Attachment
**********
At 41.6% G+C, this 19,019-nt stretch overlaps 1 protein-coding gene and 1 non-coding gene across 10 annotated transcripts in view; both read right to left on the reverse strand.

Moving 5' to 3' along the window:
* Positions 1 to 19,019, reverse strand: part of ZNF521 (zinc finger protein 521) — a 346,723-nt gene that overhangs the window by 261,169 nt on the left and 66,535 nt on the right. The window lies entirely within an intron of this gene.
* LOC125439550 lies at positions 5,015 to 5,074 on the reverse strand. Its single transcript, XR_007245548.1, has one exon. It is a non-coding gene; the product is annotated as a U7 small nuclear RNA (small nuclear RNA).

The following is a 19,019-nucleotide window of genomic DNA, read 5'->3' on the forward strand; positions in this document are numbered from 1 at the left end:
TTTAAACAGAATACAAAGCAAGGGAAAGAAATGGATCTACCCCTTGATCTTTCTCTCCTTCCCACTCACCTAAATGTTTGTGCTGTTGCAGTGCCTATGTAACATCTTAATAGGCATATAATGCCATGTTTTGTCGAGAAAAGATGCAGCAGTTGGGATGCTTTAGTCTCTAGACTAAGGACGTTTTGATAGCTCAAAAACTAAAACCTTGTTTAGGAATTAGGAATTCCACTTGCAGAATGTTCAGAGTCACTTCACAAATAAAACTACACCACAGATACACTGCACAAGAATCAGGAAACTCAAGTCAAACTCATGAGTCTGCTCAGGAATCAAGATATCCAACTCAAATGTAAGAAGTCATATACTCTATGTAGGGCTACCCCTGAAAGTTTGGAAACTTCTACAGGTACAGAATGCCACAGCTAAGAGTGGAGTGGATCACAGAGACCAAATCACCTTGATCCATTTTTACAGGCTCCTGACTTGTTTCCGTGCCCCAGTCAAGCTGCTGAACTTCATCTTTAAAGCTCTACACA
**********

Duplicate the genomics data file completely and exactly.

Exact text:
At 41.6% G+C, this 19,019-nt stretch overlaps 1 protein-coding gene and 1 non-coding gene across 10 annotated transcripts in view; both read right to left on the reverse strand.

Moving 5' to 3' along the window:
* Positions 1 to 19,019, reverse strand: part of ZNF521 (zinc finger protein 521) — a 346,723-nt gene that overhangs the window by 261,169 nt on the left and 66,535 nt on the right. The window lies entirely within an intron of this gene.
* LOC125439550 lies at positions 5,015 to 5,074 on the reverse strand. Its single transcript, XR_007245548.1, has one exon. It is a non-coding gene; the product is annotated as a U7 small nuclear RNA (small nuclear RNA).

The following is a 19,019-nucleotide window of genomic DNA, read 5'->3' on the forward strand; positions in this document are numbered from 1 at the left end:
TTTAAACAGAATACAAAGCAAGGGAAAGAAATGGATCTACCCCTTGATCTTTCTCTCCTTCCCACTCACCTAAATGTTTGTGCTGTTGCAGTGCCTATGTAACATCTTAATAGGCATATAATGCCATGTTTTGTCGAGAAAAGATGCAGCAGTTGGGATGCTTTAGTCTCTAGACTAAGGACGTTTTGATAGCTCAAAAACTAAAACCTTGTTTAGGAATTAGGAATTCCACTTGCAGAATGTTCAGAGTCACTTCACAAATAAAACTACACCACAGATACACTGCACAAGAATCAGGAAACTCAAGTCAAACTCATGAGTCTGCTCAGGAATCAAGATATCCAACTCAAATGTAAGAAGTCATATACTCTATGTAGGGCTACCCCTGAAAGTTTGGAAACTTCTACAGGTACAGAATGCCACAGCTAAGAGTGGAGTGGATCACAGAGACCAAATCACCTTGATCCATTTTTACAGGCTCCTGACTTGTTTCCGTGCCCCAGTCAAGCTGCTGAACTTCATCTTTAAAGCTCTACACA